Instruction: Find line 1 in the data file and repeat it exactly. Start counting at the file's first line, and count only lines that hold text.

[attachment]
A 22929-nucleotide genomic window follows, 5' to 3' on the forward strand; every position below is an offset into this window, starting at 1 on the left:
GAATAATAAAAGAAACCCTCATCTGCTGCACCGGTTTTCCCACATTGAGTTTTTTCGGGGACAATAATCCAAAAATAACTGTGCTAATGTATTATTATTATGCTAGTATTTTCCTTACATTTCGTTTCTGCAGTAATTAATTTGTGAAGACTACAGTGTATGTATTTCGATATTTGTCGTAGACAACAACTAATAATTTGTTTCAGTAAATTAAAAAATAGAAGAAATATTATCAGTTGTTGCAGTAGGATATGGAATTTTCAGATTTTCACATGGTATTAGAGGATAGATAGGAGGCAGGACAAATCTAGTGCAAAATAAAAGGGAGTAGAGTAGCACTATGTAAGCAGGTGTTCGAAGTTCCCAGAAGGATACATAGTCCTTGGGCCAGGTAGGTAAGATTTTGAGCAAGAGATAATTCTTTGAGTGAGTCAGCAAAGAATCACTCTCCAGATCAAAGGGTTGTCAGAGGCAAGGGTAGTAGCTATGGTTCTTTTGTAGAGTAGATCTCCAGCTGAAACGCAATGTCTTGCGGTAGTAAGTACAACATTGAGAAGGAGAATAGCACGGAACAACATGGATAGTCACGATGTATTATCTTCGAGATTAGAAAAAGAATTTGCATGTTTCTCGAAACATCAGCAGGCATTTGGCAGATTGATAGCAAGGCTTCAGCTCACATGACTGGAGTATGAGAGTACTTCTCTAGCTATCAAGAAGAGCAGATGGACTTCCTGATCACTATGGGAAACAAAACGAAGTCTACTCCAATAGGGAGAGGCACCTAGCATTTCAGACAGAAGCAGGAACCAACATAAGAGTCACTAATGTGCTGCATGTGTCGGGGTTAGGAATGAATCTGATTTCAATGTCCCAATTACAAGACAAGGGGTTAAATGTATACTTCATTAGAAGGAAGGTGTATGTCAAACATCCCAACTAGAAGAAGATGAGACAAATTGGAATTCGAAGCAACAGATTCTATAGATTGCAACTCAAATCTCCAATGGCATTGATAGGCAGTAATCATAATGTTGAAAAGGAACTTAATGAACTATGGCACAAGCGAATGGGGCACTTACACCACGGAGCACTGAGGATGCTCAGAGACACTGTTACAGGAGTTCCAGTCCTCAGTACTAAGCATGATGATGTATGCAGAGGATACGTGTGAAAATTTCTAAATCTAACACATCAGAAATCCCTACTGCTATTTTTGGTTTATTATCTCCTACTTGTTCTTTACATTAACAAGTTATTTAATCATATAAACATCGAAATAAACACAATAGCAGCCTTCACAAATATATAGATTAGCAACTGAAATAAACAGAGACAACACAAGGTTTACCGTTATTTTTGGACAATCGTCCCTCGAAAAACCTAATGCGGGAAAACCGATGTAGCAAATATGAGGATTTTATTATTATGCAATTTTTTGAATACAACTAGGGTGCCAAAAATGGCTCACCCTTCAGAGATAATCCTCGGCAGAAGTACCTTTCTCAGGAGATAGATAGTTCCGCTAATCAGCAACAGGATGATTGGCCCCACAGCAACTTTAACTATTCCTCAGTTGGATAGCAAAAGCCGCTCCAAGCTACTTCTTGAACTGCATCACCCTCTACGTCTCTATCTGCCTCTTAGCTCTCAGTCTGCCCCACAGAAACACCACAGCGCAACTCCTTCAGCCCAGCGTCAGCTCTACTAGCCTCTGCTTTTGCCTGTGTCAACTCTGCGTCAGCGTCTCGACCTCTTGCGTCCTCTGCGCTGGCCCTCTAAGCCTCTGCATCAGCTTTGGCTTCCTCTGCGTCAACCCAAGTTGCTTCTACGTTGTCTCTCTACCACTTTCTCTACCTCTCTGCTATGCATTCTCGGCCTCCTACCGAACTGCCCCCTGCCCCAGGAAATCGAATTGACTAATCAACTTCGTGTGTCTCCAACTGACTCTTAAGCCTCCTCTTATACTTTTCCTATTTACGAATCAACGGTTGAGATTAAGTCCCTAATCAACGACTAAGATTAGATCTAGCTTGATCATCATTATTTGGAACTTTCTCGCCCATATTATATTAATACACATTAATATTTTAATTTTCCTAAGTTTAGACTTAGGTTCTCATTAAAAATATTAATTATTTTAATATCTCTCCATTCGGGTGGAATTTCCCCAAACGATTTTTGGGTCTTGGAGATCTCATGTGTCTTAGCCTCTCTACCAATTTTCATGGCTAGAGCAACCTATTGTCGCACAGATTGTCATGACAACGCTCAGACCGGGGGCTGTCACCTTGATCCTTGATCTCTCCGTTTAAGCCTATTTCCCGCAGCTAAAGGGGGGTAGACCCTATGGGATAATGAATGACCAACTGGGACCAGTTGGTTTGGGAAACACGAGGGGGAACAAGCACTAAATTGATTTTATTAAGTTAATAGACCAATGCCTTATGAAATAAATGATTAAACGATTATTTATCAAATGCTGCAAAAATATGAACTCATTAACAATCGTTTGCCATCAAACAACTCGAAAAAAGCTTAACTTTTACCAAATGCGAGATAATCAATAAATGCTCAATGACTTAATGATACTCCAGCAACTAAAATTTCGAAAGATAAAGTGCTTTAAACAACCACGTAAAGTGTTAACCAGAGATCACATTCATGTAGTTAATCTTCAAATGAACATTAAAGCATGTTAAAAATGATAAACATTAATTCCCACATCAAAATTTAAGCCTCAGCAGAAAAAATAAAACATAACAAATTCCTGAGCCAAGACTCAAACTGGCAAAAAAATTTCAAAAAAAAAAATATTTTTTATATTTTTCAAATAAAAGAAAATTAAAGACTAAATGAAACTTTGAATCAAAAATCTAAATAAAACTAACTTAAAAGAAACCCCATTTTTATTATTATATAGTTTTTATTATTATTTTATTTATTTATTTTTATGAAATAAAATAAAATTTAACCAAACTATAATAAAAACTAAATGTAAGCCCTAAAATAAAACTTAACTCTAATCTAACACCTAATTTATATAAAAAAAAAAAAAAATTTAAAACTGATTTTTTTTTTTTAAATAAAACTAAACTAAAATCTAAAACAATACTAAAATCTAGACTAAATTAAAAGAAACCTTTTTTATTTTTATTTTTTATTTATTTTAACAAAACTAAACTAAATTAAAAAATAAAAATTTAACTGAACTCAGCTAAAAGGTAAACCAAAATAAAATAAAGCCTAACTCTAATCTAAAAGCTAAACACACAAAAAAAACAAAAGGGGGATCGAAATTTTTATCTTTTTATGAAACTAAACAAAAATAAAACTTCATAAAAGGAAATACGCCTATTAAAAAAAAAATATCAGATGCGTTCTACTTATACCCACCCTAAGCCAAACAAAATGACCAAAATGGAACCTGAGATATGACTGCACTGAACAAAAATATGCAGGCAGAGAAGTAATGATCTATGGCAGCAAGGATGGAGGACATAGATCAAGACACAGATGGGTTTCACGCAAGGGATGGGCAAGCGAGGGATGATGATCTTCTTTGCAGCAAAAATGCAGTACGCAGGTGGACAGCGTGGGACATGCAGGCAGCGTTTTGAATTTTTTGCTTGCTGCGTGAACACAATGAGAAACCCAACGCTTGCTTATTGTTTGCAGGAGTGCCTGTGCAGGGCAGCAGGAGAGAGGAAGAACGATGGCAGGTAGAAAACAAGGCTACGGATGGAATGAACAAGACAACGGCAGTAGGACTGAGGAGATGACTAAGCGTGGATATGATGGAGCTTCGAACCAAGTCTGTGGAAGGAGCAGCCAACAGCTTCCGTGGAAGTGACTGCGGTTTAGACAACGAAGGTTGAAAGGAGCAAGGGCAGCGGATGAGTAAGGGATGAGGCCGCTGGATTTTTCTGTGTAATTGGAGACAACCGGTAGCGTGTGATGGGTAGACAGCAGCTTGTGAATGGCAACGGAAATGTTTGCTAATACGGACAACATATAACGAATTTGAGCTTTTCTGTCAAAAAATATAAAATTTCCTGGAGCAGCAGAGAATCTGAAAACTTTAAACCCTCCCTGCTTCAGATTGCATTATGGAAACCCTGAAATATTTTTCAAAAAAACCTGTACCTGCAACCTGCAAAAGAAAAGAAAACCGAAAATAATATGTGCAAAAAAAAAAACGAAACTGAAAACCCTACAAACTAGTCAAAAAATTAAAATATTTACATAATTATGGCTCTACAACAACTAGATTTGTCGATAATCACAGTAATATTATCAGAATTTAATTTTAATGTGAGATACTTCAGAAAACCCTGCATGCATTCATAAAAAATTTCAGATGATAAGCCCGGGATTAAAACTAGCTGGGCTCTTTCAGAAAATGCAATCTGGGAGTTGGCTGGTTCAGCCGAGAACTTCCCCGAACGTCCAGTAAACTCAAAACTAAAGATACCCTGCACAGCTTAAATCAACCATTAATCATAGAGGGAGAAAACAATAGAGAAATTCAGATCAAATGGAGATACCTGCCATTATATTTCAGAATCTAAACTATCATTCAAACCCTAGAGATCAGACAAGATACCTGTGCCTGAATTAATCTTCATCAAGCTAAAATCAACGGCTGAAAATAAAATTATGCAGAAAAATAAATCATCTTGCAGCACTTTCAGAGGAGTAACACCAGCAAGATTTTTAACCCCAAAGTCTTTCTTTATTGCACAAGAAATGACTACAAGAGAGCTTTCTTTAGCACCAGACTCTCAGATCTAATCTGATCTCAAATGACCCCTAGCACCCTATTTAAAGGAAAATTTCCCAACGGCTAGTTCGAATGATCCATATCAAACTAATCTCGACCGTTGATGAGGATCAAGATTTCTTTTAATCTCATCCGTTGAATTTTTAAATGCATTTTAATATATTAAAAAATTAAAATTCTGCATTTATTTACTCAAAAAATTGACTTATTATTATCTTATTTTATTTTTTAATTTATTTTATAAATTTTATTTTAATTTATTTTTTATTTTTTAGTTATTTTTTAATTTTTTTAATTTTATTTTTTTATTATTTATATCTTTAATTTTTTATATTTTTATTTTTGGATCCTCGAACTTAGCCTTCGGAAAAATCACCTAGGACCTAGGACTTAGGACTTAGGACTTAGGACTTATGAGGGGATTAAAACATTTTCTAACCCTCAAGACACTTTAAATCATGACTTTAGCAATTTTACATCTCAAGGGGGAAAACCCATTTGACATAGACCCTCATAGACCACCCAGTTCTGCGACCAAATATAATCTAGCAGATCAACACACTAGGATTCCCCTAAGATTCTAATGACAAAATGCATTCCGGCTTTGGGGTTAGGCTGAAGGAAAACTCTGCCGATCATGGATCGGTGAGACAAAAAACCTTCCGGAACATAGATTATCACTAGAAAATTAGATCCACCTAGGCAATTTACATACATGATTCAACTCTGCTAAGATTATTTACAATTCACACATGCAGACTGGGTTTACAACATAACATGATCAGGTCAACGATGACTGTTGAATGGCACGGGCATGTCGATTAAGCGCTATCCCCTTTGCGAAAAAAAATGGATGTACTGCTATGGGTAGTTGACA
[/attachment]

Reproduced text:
A 22929-nucleotide genomic window follows, 5' to 3' on the forward strand; every position below is an offset into this window, starting at 1 on the left: